Old pets

A white kitten rolls

In dust, My Grandfather

Remembers how a tiger snatched

His pomeranian in a world, he lost.

I think of revelations,

Barefoot, in the sun.

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TV Portrait

Throw a glance at where all the furniture is pointed at and the room gravitates to an old TV. It could have died a quiet death long ago, but it lived to see it self in indignity, dusty and having the furniture under it sag ever so slightly.

On the screen is a face, we cannot tell if this is man or woman, youth or elder but the pose marks a quiet resignation. A stillness that comes with defeating contemplation. The mind wanders, soon the memory of a fledgling town where it eases into night, faces peering into a house to catch a glimpse of a TV. They stand outside and are colored in festive lights.

Somewhere unnoticed the memory morphs, turning from wondrous capture to little threads of other people’s stories guiding one through an ever changing maze. These stories begin seemingly vital, great tales that must be heard but seem to end in some dull and familiar cliche. Was there meaning or just color? Too late to say.

Slowly a mindless routine eases in, treading a well beaten path. It was too much to ask to begin unraveling the noise, the senseless broadcast that ends with a despairing figure. Grey expression on a grey screen, un-death on an old frame. When was it that its time passed?

Dog dreams

Dreamt of a dog I used to have, Honey, who looked like a really short Sheepdog . I couldn’t tell you if she was long lived or short, it’s hard to time someone’s whose been a part of your early life, but she was beloved like all dogs you dream about.

I hadn’t thought of her in a while; I ran my hand through her fur and felt it like 10 years ago, like time stood still to let me meet an old friend. I awoke and realized I couldn’t remember how or when she died and felt a little surprised she was no longer alive.

I mentioned it and a lecturer offered a little Freud. I was the dog, a symbol of loyalty, a trait my friends vouched for. What I didn’t say was that I had had another dream the night before, one where I met a friend I hadn’t spoken to in a while.

So there you have it, two dreams of mine talking to each other, telling me to wait patiently for my friend. Of course if you’re careful there’s a lot to read between these few lines but this is just the surface not the whole Freud.

Fawn

We’re thirty minutes outside town when the roads clogged. Luggage racks, road snacks, dogs barking out windows.

She’s thinking behind a pair of sunglasses. “You want coffee?”

After much thought. “It’ll be a madhouse. Don’t bother.”

Her mouth forms a perfect “O,” then shuts. She says the word “Fawn” to no one in particular.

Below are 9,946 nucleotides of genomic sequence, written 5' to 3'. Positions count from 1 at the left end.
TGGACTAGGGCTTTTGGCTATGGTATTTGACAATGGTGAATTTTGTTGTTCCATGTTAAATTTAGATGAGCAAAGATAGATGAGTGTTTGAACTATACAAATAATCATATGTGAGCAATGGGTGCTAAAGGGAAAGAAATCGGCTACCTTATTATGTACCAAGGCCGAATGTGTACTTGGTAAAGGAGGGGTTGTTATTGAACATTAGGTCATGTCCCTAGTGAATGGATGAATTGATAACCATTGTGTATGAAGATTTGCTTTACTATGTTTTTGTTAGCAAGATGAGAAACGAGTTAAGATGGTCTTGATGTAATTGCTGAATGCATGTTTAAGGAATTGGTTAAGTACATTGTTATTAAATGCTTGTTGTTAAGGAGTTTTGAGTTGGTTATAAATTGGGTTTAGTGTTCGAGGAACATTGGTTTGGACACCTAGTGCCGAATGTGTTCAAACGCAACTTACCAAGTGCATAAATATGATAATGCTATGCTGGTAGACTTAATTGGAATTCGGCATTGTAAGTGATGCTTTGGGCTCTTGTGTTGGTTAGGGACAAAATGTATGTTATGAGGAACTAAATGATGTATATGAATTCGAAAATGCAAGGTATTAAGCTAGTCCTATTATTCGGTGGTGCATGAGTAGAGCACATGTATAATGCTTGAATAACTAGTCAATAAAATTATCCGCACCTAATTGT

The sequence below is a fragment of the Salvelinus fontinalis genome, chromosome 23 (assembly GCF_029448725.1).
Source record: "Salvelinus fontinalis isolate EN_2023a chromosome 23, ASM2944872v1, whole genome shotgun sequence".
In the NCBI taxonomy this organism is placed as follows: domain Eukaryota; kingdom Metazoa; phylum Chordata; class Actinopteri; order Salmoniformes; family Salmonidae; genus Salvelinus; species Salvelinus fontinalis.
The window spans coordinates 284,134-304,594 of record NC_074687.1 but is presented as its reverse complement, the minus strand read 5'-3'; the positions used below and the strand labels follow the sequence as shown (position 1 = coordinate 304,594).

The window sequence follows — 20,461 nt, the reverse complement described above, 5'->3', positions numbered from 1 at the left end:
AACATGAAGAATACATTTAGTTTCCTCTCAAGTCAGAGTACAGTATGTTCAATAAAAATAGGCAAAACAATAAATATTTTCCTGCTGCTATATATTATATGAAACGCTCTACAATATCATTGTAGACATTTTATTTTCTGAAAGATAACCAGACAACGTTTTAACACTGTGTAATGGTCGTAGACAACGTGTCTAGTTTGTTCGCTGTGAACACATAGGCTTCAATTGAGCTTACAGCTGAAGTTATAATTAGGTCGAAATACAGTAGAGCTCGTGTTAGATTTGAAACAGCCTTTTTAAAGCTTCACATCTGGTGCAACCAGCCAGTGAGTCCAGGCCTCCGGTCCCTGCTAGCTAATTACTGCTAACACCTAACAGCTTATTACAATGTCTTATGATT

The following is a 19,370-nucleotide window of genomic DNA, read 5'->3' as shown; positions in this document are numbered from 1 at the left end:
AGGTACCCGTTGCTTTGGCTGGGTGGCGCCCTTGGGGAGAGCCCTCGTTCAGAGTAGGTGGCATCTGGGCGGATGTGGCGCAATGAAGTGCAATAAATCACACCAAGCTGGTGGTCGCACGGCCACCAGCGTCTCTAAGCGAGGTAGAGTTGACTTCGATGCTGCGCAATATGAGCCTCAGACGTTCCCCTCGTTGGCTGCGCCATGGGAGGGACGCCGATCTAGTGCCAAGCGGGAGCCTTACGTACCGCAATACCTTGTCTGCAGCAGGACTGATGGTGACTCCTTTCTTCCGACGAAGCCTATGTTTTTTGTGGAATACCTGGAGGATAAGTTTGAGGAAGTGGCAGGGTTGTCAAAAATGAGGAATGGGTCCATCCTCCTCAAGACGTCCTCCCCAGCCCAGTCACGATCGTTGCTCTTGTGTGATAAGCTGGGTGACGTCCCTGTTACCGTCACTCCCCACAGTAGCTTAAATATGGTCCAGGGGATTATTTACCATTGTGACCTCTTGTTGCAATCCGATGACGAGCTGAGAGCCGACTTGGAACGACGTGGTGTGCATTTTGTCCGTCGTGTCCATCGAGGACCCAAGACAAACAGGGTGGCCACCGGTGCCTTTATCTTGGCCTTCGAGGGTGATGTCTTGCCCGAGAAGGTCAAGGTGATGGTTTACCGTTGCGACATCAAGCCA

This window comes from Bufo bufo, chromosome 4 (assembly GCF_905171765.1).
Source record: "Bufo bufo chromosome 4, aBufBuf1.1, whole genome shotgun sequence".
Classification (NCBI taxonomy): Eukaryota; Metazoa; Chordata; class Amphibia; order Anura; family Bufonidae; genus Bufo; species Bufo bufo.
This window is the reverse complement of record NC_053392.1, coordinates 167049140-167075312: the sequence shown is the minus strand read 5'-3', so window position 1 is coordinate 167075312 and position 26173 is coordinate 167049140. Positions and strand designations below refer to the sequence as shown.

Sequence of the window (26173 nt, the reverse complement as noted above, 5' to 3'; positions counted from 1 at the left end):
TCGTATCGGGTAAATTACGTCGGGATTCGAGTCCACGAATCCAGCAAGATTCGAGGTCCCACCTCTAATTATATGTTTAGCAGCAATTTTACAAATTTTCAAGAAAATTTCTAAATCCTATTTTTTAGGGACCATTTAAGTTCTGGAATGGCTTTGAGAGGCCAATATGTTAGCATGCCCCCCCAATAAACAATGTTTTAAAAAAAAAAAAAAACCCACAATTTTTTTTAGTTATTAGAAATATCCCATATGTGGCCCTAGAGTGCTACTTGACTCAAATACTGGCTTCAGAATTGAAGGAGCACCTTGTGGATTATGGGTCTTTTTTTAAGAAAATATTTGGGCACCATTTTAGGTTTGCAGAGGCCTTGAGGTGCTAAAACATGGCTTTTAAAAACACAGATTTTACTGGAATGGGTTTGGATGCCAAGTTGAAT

The first thing I noticed in her room was the mess. Clothing and food wrappers rose like hills over a dirty floor. I unearthed old novels, brown, with their covers ripped off.

The best secret was camouflaged; incomplete love letters. Suddenly I wasn’t sure who the fawn was.

Reading, Rereading

Sometime it’s worth journaling random things you feel because like stolen spoonfuls of sugar, they become yesterdays mischief melting away into a dull mix of memories, indistinct and nothing special.

Yesterday it was re-reading The God of Small Things after reading the two of the most awful Stephen King novels I’ve ever come across. The first was Joyland and the second was Dr. Sleep. Joyland had everything it needed to be great on paper but by the time I got around to Dr. Sleep I realized that both books were draining any desire to read right out of me.

A thriller and a squeal horror that bores and numbs the senses, how could books do these things to me?

They felt too white, too far, too alien and the language speaking to people I didn’t know or didn’t want to be. No I don’t want any more sappy feel good relationships hounded by some personal milquetoast tragedy that thinks itself a bitter sweet ending. It’s to cliche, it’s too mediocre in the challenge it offers it’s readers. It plays itself in small stories, never daring to go beyond the little troupe of actors who exist for this story.

Real horror is seeing the villains, the heroes the victims and tragedies as something you remember, something next door, something playing out while a neighbor’s house is filled with thuds.

Impending doom, the weight of history and a sense of impotent helplessness, as you watch some tragedy you know is real, bear down mercilessly, leaving empty shells where there were people- now that’s scary, a good story because it’s macabre in a real intangible way.

I was never any one of Roy’s characters either, but there’s something in the echo’s of familiarity, the language and fears that resonate.

By the end of the God of Small Things I felt, I really felt, like I’d received a literary punch, a screaming vortex of emotions that kept me hooked and running just like the first time I read it. Some primordial urge to scream, some function of the Freudian Super Ego urging me to discuss it at length. I thought it was nice to have a book make me feel this way and tracked the hours, seeing how long this feeling would last me.

It took about 4 hours and an argument with some idiot on the internet to send the feelings away, but it ripples. And some times it can crash into you with a force you thought old things can’t have.